Murray Co. v. Broadway, 176 N.C. 149 (1918)

Oct. 9, 1918 · Supreme Court of North Carolina
176 N.C. 149


(Filed 9 October, 1918.)

1. Vendor and Purchaser — Contracts, Written — Parol Evidence — Warranty, —Defense—Counter-claim.

■ Where a written contract of sale of a cotton ginning outfit contains the stipulation that the purchaser should provide sufficient motive power for its operation, if the same were not furnished by the seller, and the purchaser has undertaken to provide the same, with further stipulation that the writing is exact and entire, and no agreement or understanding, verbal or otherwise, will be recognized unless therein contained: Held, parol agreements as to the daily capacity of the gin operated by a certain engine the purchaser had used under the salesman’s representation as to its sufficiency for the purpose, is contradictory of and excluded by the terms of the writing; and in the absence of sufficient allegation or evidence to cancel the writing or of fraud and deceit, the parol agreement is not available to the purchaser either by way of defense or counterclaim for damages sustained.

2. Contracts — Fraud—Evidence—Parol Evidence.

The rule permitting parol evidence to contradict the terms of a written instrument attacked for fraud in its procurement has no application when there is no allegation or sufficient evidence of such fraud, and the effect of parol evidence is only to vary the terms of the agreement as expressed in the writing. Bulloch v. Machine Oo., 161 N. C., IS; Machine Go. v. Feeaer, 152 N. C., 516, cited and applied.

ActioN tried before Calvert, J., and a jury, at February Term, 1918, of Lenoie. .

The action was to recover the balance due on the last note given on purchase price of a ginning outfit sold by plaintiff to defendant. Defendant denied liability and set up a counter-claim in excess of any balance due. On issues submitted, there was verdict for plaintiff for $183.95, the balance due on the purchase price.

Judgment for plaintiff, and defendant excepted and appealed.

J. F. Liles for plaintiff.

Rouse & Rouse for defendant.

Hoke, J.

The evidence on the part of plaintiff tended to show that in April, 1914, he sold and delivered to.defendant a ginning outfit consisting of two gins, elevator, press and necessary equipment for the sum of $1,483.72, $516.92 being paid in cash, and the balance due and payable, respectively, on 15 November, 1914, and 15 November, 1915; that the first note has been paid off and discharged and payments made on the second, leaving a balance due thereon of $183.95; that soon after the sale had, the machinery was delivered and installed, and later defendants gave to plaintiff a certificate in terms as follows:

*150.“The Murray Company, Atlanta, Ga. Gentlemen: This is to certify that tlie machinery sold the undersigned on contract 538 has been erected in good workmanlike manner in our plant. The same is complete, is in good order and in accordance with the terms of the contract, and is hereby .accepted. We have settled in full with your Mr. Frazier the sum of $80 for the erection of the machinery” (making it more -compact) ; that the contract between the parties was in writing, and same contained, among other stipulations, the following:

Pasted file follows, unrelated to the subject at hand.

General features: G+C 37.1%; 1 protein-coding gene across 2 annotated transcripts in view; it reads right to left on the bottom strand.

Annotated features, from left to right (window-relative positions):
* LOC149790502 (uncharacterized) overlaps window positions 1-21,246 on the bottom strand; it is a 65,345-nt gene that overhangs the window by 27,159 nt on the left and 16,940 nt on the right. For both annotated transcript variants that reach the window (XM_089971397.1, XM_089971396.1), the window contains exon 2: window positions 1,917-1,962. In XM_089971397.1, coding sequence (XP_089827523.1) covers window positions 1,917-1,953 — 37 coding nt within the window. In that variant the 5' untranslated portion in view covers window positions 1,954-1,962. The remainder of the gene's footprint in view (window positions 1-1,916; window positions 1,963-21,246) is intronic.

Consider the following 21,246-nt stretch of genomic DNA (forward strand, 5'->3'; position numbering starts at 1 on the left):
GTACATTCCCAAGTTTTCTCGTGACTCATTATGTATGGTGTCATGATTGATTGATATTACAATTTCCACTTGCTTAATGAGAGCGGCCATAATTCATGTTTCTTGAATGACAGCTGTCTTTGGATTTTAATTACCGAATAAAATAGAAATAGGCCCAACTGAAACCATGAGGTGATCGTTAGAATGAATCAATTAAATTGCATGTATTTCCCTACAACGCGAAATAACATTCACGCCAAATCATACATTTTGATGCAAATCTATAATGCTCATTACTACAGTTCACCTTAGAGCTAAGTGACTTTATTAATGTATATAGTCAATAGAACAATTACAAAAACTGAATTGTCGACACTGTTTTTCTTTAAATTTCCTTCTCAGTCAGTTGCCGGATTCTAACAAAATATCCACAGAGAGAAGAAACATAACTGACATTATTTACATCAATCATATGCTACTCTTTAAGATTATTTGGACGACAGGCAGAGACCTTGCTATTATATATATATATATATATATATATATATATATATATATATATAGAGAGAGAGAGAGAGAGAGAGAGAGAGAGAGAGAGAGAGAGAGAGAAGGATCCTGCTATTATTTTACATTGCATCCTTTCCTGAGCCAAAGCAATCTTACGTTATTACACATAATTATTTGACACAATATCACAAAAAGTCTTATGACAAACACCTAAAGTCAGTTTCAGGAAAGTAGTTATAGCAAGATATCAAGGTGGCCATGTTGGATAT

(a) “If the engine or boiler is not furnished by the Murray Company, then we agree to provide motive power of sufficient capacity to drive machinery specified herein (the Murray Company to be held in no manner responsible if insufficient), and arrange to run the line of shaft the speed required by the Murray plans”; and at the close of the contract:

“It is hereby expressly agreed that the above and foregoing is the exact and entire contract between the purchaser and the Murray Company, and that no agreement or understanding, verbal or otherwise, will be recognized unless specified in this contract, which includes the warranty as above stated.”

Defendants, admitting the purchase, delivery and use of the machinery, and that there was a balance due on the face of the notes, alleged by way of counter-claim and offered evidence tending to show that at the time of the purchase and as an inducement thereto and as a part of the consideration of the same, plaintiff’s agent in charge of the sale had reported to defendants that a certain 35-horsepower kerosene engine made by the International Harvester Company and sold by one H. H. 'Grainger would properly and sufficiently operate said ginning plant and outfit, and orally contracted and agreed that said outfit when operated by said engine would have the capacity to gin, and would gin, daily twenty-five to thirty bales of lint cotton, and that the power furnished would be ample for the purpose; that in reliance upon said representation and contract, said engine was procured and the gins, etc., operated therewith, but that the same had never been sufficient to operate said gins and they had never been able to produce more than ten or twelve bales per day.